To battle rat problem, DC considering cracking down on businesses' storage of trash

Complaints about rats in the District are on the rise after a mild winter. The health department is reporting a huge number of rat dens throughout the city. D.C. leaders are trying to fight back against this problem and are taking aim at restaurants and businesses.

Several D.C. council members are backing a plan that would instruct businesses to have a rodent prevention plan in place where they would be obligated to store cooking grease inside or make sure it is sealed up outside. This legislation would also make sure trash cans are sealed outside to keep rodents from feeding on thrown out food.

"This would take us up to the next level, which would really be trying to get all of the establishments to have best practice," said D.C. Councilmember Charles Allen (D-Ward 1). "How those trash containers are stored - ideally interior, not external - that is where obviously the rats are. And really get at the grease trappings. I have heard a lot of neighbors talk about it - between the trash and grease, it is like a buffet for the rats.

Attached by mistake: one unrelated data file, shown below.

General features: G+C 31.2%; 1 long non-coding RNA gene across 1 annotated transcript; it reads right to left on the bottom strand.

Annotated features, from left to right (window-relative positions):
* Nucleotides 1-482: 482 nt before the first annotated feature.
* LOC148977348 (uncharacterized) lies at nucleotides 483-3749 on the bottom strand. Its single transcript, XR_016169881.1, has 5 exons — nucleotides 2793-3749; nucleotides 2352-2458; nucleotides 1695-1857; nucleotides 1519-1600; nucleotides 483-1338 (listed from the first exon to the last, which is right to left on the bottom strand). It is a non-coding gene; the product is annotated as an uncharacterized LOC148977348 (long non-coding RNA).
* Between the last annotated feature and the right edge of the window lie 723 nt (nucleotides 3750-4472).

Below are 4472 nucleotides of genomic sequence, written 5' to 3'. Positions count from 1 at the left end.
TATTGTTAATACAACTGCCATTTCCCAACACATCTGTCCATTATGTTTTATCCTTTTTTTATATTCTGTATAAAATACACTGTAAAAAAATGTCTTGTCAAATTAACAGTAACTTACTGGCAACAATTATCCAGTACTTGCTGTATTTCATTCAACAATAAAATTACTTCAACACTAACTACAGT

"We are trying to get at that. We have got to get that out of our alleys, out of our neighborhoods and really make sure we are controlling for it. It is a serious problem for a health and safety issue in our neighborhoods."

The District understands that some businesses have limited space and will work with those who need to store waste outside.

Under this proposed legislation, the health department will be able to fine businesses and the money raised from the citations will go to a fund used to battle the rodent problem in the city.